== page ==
As a Hall of Fame goalie with five Stanley Cup rings, six All-Star Game appearances and over 400 NHL wins, Grant Fuhr did things his way for two decades — playing 70-plus games a season, challenging shooters and allowing the up-tempo Edmonton Oilers to think offense.
And as the new goaltender coach of the Coyotes, the 41-year-old Fuhr will allow Phoenix's young but experienced goalie tandem of Brian Boucher and Brent Johnson to do things their way. He plans on trying to augment and enhance their styles in infrequent meetings — a big change from predecessor Benoit Allaire, who taught a patterned style in a daily, classroom-like format.
“These guys have to go out there trusting in the styles that got them to the NHL. Obviously, it was successful or they wouldn't be here,'' said Fuhr, who will continue to live in Canada and will check in with the Coyotes goalies a few times a month either in Phoenix or on the road. “Brian isn't a butterfly goalie, and it's a little late now to learn. Brent is a butterfly goalie, and that's what he trusts. You have to do what you do best. That's what got them here and that's what will keep them here.''
Fuhr will also make frequent trips to Utah to work with Utah Grizzlies goalies David LeNeveu and Jean-Marc Pelletier. Team sources said Allaire was reluctant to work with the minor leaguers over the last few years, preferring to work with the NHL goalies on a consistent basis and frustrating Coyotes management, who wanted him to spend more time with LeNeveu, Phoenix's blue-chip goalie prospect.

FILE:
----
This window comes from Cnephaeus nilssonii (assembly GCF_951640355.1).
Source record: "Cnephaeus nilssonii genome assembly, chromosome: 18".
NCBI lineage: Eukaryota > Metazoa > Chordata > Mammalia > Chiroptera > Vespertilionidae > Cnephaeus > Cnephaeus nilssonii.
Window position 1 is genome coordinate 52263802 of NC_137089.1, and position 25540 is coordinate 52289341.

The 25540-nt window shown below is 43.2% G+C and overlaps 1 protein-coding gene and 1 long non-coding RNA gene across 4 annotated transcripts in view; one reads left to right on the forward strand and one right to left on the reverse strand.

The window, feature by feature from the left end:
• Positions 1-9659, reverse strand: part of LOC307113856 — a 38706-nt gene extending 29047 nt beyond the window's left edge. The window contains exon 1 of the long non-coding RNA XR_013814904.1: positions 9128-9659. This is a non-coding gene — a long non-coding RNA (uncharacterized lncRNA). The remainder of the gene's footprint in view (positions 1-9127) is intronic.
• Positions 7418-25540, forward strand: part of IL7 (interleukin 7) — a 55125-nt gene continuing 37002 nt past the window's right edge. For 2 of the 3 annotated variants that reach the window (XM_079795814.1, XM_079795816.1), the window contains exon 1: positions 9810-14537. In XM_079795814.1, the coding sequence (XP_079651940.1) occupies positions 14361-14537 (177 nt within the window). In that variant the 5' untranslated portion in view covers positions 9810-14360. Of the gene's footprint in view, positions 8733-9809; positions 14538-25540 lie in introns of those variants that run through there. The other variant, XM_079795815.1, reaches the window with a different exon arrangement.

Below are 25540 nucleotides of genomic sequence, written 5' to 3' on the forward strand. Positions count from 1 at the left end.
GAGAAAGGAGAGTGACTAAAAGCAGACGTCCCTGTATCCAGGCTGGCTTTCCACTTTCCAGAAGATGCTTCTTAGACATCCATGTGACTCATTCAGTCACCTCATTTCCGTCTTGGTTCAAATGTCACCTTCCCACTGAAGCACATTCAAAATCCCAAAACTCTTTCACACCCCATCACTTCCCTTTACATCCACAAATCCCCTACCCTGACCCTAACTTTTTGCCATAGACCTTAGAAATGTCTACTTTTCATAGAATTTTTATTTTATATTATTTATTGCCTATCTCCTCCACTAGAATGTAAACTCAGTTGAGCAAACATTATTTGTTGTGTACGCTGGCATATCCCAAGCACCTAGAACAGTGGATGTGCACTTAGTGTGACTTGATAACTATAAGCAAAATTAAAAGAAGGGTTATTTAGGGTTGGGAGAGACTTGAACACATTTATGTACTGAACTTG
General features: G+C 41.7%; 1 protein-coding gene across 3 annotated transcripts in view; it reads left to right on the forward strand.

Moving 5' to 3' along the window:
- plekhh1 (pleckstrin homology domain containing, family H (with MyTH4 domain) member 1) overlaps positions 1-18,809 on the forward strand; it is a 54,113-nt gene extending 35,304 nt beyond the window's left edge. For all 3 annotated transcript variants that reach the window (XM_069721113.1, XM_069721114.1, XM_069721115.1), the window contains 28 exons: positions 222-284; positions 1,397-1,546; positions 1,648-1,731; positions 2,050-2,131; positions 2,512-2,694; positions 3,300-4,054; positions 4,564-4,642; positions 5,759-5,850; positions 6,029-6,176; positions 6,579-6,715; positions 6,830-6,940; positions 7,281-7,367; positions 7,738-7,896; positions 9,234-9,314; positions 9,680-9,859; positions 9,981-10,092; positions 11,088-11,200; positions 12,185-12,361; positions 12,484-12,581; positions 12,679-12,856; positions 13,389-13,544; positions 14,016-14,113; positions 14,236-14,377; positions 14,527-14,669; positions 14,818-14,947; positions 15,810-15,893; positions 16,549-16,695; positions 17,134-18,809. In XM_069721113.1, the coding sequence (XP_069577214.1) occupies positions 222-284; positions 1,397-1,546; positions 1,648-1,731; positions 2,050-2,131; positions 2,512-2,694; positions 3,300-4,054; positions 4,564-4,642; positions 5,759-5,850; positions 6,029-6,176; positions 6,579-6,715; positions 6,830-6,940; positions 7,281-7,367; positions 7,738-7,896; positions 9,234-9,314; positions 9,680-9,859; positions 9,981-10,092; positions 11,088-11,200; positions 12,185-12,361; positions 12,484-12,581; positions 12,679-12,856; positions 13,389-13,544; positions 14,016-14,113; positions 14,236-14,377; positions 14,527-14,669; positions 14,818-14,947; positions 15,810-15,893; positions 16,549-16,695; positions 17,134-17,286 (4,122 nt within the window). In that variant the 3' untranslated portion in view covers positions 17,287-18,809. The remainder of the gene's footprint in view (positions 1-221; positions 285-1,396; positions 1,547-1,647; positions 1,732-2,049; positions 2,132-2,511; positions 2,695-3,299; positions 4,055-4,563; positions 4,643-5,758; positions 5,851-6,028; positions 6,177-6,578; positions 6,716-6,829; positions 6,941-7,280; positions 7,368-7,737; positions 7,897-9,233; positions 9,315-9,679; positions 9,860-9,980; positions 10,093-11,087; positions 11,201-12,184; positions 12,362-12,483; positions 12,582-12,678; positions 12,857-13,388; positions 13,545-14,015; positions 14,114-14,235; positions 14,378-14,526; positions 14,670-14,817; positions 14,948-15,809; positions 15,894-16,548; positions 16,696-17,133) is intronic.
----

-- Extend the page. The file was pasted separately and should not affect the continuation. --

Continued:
Both Boucher and Allaire claimed a good relationship over the last two years, but Boucher abandoned much of Allaire's “hybrid'' goaltending style — a combination of stand-up and butterfly — just before breaking two modern-day NHL records with five consecutive shutouts last January.
“I was open to learning and I did learn, but I found myself doing more thinking than reacting on the ice, and it just wasn't working,'' Boucher said. “It was hard to take what you learned in practice and try to apply it in a game one day later.''
Fuhr knows Johnson well — the two were teammates for a brief time (1998-99), and Fuhr saw him at several training camps over the years. “He had a lot of success in St. Louis for a few years and there's no reason why he can't return to that level. Both Brian and Brent have lots of games and even playoff games under their belts but are still both just 26 years old. I think they can't be a very potent combination.''